"Identity Thief" (Universal) stars Jason Bateman and Melissa McCarthy in a so-comedy that MSN film critic Glenn Kenny condemns as "a long, tedious picture (Blu-ray, DVD, and On Demand) while the animated "Escape from Planet Earth" (Anchor Bay) didn't fare much better with the critics and was ignored by audiences (Blu-ray, DVD, On Demand, and at Redbox). The dark comedy "It's a Disaster" (Oscilloscope, Blu-ray and DVD), an indie about a couples brunch in the midst of the end of civilization as we know it, got better marks from the critics.
Foreign arrivals this week include "Sadako 3D" (Well Go, Blu-ray and DVD), a new chapter in the "Ring" horror series from Japan, and the coming of age film "The Giants" (Kino Lorber, DVD) from Belgium.
The monthly B-Sides round-up spotlights "Tomorrow You're Gone" (RLJ) with Stephen Dorff and Willem Dafoe and lists plenty of other new direct-to-disc and made-for-cable pictures. Find the complete rundown here.
Most releases are also available as digital download and VOD via iTunes, Amazon, and other web retailers and video services.
TV on Disc:
"Breaking Bad: The Fifth Season" (Sony) is more accurately "Season Five, Part One," with the first eight episodes of the final season of the one of the smartest, sharpest, most dramatically daring and accomplished shows on television. It completes his brutal evolution of Bryan Cranston's Walter White from desperate cancer victim to superstar meth cook to ruthless Godfather of his domain, and sets the stage for the final act to play out on AMC in the final eight episodes this summer. Blu-ray and DVD, with hours of supplements. Videodrone's review is here.
"Falling Skies: The Complete Second Season" (Warner) expands on the first season of the alien invasion drama by taking a look at the bigger picture, taking on bigger targets, and showing the destruction of war in the scars of the survivors. Apparently cable is indeed the home of the best science fiction on TV. 10 episodes, Blu-ray and DVD. Reviewed on Videodrone here.
A couple of the more unusual TV offerings this week, "Wilfred: The Complete Original Series" (Fabulous, DVD) presents all 16 episode of the original Australian series that inspired the FX version, and "A Token of His Extreme" (Eagle Vision, DVD) is the 1974 special produced by Frank Zappa for TV, but never broadcast in the US.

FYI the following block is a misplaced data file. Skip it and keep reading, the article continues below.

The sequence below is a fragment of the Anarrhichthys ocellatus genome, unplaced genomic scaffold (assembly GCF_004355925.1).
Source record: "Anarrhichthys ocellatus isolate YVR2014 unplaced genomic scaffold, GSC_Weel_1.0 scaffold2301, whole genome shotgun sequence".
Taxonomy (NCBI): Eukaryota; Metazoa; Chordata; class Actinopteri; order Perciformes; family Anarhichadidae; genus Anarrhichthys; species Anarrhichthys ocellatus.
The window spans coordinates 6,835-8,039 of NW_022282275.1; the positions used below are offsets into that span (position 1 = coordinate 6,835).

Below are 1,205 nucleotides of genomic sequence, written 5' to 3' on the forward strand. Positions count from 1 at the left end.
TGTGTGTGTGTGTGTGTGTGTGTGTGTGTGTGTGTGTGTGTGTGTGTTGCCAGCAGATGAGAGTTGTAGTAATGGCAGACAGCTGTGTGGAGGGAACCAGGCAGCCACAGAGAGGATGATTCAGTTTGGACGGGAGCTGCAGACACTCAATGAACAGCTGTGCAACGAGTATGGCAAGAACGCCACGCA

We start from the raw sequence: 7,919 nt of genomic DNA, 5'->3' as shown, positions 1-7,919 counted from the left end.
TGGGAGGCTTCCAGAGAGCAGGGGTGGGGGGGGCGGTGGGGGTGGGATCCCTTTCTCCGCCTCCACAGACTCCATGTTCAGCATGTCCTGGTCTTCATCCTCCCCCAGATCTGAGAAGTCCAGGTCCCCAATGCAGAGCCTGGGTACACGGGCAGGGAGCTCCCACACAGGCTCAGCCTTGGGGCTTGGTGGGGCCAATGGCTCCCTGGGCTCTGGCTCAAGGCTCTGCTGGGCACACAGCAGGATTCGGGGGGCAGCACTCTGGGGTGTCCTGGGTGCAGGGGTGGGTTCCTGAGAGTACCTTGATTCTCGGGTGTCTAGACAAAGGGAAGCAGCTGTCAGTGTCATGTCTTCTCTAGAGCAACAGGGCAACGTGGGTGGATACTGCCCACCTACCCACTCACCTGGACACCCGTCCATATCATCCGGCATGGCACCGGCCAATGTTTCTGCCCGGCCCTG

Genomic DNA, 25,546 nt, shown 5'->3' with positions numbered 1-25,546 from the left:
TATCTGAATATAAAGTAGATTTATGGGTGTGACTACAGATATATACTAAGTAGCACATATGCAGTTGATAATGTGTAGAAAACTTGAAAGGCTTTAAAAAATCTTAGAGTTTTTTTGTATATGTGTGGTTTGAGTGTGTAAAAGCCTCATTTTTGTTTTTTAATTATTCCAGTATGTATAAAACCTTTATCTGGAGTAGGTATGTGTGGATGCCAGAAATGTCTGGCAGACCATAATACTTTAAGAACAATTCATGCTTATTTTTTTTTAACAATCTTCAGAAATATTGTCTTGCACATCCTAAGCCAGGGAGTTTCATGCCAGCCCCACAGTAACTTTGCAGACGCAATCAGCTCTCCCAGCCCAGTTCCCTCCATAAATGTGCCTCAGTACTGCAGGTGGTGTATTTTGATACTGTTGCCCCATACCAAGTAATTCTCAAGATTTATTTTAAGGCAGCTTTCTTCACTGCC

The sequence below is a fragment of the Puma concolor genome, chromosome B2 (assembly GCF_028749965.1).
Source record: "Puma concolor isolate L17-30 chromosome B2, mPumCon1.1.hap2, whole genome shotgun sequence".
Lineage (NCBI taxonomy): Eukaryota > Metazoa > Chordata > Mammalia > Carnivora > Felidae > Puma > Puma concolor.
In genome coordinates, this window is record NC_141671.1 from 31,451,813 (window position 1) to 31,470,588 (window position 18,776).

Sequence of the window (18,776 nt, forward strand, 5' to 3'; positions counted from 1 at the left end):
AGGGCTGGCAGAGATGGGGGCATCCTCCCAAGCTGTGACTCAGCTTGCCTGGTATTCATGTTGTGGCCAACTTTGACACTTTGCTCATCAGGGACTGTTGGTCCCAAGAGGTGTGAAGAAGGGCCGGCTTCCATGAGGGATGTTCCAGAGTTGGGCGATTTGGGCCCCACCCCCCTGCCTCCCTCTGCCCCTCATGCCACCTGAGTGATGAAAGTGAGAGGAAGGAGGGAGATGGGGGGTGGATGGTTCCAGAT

"The First Churchills" (Acorn) is the 1969 British mini-series about the ancestors of Sir Winston Churchill in 17th- and 18th-Century England, and "The Politician's Wife" (Acorn) is a 1995 production starring Juliet Stevenson, Trevor Eve, and Minnie Driver. Both DVD
"Mountain Men: Season 1" (Lionsgate, DVD) is the latest backwoods reality show from the History Channel.
Cool and Classic:
"The Mad Max Trilogy" (Warner) collects all three revved-up desert apocalypse films directed by George Miller and starring Mel Gibson in a new Blu-ray set: "Mad Max" (with the original Australian soundtrack), "The Road Warrior," and the Blu-ray debut of "Mad Max: Beyond Thunderdome." Videodrone's review is here.
"Clint Eastwood 40 Film Collection" (Warner) is the DVD set and "Clint Eastwood 20 Film Collection" (Warner) is the Blu-ray edition of this tribute to Clint at Warner Bros., and both editions feature the debut of the documentary "Eastwood Directs" on DVD. Videodrone's review is here and MSN is giving away a copy of the Blu-ray set – details on how to enter here.
Blu-ray debuts: "Electra Glide in Blue" (Shout Factory), the cult crime drama starring Robert Blake in his greatest role as an honorable motorcycle cop in a corrupt culture, and "Dirty Mary, Crazy Larry / Race with the Devil" (Shout Factory), a double feature of seventies cult films with Peter Fonda.
Home video debuts: "Perfect Understanding" (Cohen) is a recently rediscovered 1933 British romantic comedy starring Gloria Swanson and young Laurence Olivier and scripted by Michael Powell, and Barbara Stanwyck stars in the 1950 film noir "The File on Thelma Jordan" (Olive). Neither film has appeared on disc or tape before, and both debut on Blu-ray and DVD.
Cult movies: "The Magic Christian" (Olive) with Peter Sellers and Ringo Starr, William Castle's "Shanks" (Olive) with Marcel Marceau, and Alan Clarke's controversial "Scum" (Kino) with Ray Winstone. All Blu-ray and DVD.